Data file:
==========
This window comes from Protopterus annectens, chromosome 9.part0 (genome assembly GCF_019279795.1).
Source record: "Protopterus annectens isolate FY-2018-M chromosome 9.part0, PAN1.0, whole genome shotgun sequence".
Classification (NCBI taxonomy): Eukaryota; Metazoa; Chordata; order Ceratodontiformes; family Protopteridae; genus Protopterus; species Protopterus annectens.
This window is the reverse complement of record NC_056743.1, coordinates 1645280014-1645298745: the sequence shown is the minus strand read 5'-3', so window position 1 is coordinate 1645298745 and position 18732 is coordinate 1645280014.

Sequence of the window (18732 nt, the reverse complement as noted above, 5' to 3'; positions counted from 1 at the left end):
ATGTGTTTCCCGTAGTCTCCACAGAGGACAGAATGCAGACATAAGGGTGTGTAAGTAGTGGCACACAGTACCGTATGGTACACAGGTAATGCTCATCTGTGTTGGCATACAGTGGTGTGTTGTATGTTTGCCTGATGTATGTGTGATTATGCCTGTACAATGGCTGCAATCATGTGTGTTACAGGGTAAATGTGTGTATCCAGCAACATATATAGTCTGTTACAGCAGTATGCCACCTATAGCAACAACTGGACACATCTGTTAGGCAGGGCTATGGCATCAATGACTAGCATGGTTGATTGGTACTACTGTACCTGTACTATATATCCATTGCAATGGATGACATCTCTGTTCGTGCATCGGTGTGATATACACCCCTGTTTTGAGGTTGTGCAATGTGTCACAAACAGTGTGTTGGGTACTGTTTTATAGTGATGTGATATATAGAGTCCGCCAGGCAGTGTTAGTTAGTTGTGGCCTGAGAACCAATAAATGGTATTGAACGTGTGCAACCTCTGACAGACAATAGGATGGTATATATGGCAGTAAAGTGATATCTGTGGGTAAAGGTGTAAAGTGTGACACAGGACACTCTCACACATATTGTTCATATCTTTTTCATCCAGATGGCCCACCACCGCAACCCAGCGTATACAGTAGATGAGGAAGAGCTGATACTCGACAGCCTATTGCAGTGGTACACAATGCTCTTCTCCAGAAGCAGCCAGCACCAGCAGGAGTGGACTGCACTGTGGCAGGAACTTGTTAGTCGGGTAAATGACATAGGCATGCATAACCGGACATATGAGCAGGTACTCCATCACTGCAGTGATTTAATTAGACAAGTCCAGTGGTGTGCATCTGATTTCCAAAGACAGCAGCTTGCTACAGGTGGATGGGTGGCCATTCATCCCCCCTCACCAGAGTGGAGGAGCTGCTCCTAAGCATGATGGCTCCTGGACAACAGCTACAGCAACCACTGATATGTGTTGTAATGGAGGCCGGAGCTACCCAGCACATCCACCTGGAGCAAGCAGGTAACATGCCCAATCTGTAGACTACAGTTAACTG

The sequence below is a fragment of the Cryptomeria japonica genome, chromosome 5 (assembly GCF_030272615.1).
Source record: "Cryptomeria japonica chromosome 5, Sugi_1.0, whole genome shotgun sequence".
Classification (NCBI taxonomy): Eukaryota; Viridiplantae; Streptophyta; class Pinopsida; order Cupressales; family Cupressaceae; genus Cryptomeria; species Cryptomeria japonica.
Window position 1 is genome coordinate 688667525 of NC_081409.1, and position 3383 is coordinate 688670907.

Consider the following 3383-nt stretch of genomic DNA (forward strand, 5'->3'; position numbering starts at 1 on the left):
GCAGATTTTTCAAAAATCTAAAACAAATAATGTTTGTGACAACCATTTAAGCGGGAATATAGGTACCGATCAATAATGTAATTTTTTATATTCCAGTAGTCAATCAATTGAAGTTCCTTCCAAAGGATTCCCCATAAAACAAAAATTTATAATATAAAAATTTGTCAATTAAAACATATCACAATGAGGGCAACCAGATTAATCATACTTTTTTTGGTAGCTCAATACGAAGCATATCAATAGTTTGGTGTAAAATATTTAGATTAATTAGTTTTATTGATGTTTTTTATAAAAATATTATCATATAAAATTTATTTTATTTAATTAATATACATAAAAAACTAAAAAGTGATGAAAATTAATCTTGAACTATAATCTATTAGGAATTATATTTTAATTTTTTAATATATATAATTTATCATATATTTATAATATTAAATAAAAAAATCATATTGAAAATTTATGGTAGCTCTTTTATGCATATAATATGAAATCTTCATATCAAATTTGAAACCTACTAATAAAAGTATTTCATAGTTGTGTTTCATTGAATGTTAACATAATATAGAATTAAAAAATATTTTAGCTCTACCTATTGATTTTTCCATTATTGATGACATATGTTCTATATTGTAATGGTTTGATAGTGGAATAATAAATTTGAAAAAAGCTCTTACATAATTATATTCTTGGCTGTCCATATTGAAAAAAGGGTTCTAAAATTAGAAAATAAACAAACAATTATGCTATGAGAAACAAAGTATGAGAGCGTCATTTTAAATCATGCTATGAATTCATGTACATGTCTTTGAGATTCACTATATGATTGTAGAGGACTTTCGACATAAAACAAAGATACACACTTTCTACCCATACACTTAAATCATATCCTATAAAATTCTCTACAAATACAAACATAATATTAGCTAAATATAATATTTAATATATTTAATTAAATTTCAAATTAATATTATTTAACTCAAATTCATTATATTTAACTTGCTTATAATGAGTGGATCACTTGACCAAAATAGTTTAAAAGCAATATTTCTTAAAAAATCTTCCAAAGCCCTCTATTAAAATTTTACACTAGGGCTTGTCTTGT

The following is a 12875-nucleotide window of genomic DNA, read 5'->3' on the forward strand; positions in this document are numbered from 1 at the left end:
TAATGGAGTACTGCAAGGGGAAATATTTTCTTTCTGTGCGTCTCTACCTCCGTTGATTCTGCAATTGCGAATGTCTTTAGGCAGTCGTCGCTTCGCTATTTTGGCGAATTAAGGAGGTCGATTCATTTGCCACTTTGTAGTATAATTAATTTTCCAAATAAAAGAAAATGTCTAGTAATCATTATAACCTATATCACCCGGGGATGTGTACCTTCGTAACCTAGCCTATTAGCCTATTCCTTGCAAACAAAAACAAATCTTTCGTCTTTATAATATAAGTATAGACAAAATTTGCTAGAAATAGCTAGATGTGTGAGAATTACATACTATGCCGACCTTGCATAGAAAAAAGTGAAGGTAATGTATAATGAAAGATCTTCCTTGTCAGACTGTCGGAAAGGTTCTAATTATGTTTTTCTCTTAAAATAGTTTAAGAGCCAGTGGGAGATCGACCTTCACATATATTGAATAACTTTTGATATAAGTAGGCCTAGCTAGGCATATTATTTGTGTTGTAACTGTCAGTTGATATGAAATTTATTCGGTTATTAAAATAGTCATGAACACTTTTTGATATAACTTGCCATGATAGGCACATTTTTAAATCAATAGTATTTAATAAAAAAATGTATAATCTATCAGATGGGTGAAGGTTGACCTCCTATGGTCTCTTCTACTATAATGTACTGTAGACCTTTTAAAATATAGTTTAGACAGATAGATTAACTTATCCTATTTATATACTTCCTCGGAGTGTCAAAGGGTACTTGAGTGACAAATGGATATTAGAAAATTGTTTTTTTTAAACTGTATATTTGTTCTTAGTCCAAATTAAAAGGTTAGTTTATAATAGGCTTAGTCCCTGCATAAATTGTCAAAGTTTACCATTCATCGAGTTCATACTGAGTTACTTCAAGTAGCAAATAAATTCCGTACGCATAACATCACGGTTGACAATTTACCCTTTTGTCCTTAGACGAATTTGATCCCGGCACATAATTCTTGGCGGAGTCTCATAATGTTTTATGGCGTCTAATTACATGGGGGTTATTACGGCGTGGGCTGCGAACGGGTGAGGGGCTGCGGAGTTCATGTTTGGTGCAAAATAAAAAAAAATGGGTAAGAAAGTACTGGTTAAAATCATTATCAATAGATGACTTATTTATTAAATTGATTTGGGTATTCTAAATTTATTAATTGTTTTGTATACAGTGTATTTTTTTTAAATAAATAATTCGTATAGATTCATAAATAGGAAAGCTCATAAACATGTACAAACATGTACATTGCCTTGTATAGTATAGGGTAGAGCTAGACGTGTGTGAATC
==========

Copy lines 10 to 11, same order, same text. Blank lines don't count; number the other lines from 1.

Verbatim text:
Window position 1 is genome coordinate 688667525 of NC_081409.1, and position 3383 is coordinate 688670907.

Consider the following 3383-nt stretch of genomic DNA (forward strand, 5'->3'; position numbering starts at 1 on the left):